Ischemic Bowel Disease
Ischemic bowel disease results from inadequate flow of oxygenated blood to the intestines. The extent of ischemic bowel disease can range from mild to severe based on the amount of damage from lack of oxygenated blood. This is a potentially serious condition and immediate medical care. The sooner ischemic bowel disease is treated, the more favorable the outcome.
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Ischemic bowel disease occurs when an artery that supplies blood becomes blocked or narrowed. There are several possible causes of ischemic bowel disease, including:
- Blockage in the arteries due to a tumor or blood clot
- Narrowing of the arteries supplying blood to the bowel from atherosclerosis
- Obstruction in the colon
Ischemic bowel disease is more common in older adults. Other factors that may increase your chances of developing ischemic bowel disease include:
- Shock induced by conditions such as blood stream infection and blood loss
- Recent heart attack
- Sustained abnormal heart beat
- Heart failure
- Peripheral artery disease
- Coronary artery bypass surgery or other vascular surgeries
- Colon cancer
- Certain medications that cause arteries to narrow
- Sickle cell disease
Ischemic bowel disease may cause:
- Cramping and abdominal pain
- Bloody stools
- Frequent urge to defecate
- Nausea or vomiting
- Abdominal distension
Your doctor will ask about your symptoms and medical history. A physical exam will be done. Your doctor may suspect ischemic bowel disease based on your symptoms and risk factors. Tests may be done to confirm or rule out a diagnosis.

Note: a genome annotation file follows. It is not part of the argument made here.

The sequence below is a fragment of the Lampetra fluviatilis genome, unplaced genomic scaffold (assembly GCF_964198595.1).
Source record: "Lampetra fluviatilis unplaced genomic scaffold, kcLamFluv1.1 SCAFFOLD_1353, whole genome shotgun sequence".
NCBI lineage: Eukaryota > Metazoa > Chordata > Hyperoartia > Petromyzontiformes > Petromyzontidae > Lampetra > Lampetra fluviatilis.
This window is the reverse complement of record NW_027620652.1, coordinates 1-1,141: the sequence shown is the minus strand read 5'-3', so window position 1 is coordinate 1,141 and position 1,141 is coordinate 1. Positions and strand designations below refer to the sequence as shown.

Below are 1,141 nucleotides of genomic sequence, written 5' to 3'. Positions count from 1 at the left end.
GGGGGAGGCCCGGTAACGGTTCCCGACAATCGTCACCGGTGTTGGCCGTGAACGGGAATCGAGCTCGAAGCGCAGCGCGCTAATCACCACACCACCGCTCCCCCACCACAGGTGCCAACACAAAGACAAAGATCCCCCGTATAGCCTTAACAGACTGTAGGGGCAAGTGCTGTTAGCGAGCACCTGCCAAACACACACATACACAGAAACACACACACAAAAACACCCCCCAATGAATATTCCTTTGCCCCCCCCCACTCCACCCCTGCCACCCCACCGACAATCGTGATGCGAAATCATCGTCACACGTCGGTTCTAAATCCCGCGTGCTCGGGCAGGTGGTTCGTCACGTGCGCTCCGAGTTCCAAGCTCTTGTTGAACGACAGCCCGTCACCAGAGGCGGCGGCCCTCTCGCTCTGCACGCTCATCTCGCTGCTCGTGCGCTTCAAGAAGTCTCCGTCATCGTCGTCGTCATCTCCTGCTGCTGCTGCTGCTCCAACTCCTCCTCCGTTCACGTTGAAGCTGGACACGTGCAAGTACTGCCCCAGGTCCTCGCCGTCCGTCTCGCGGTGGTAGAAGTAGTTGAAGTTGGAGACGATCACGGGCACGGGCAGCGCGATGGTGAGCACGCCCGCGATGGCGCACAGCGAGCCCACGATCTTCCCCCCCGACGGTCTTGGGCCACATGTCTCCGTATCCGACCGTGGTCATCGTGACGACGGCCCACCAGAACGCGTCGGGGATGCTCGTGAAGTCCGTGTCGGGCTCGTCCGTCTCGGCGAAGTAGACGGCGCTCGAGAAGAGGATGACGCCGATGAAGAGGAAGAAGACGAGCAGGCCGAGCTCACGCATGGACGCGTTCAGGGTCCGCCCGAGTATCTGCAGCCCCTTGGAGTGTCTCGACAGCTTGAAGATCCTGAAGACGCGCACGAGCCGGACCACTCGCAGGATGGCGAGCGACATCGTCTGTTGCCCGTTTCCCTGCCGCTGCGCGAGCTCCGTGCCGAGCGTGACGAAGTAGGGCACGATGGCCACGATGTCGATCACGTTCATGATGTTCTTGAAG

Tests may include the following:
- Abdominal x-ray
- Abdominal CT scan or MRI scan
- Colonoscopy—a procedure where a long flexible tube is inserted through the rectum to inspect the colon and rectum
- Angiography—an x-ray test used to view the arteries supplying the bowel
Treatment options depend on the severity of the ischemia and include the following:
Bowel rest and intravenous fluids are given in mild cases without significant progressed damage to the bowel.
Antibiotics are administered to minimize infection, which can quickly complicate an ischemic bowel.
In more severe cases, surgery is required to remove the ischemic colon.
To help reduce your chances of developing ischemic bowel disease:
- Stay well hydrated.
- Reduce your risk of cardiovascular disease through regular exercise and a balanced diet low in fat and calories.
- Consume plenty of fresh fruits, vegetables, and fiber, which may reduce your risk of colon cancer.
- Daus Mahnke, MD
- Reviewed: 08/2015
- Updated: 09/30/2013
Please note, not all procedures included in this resource library are available at Henry Ford Allegiance Health or performed by Henry Ford Allegiance Health physicians.
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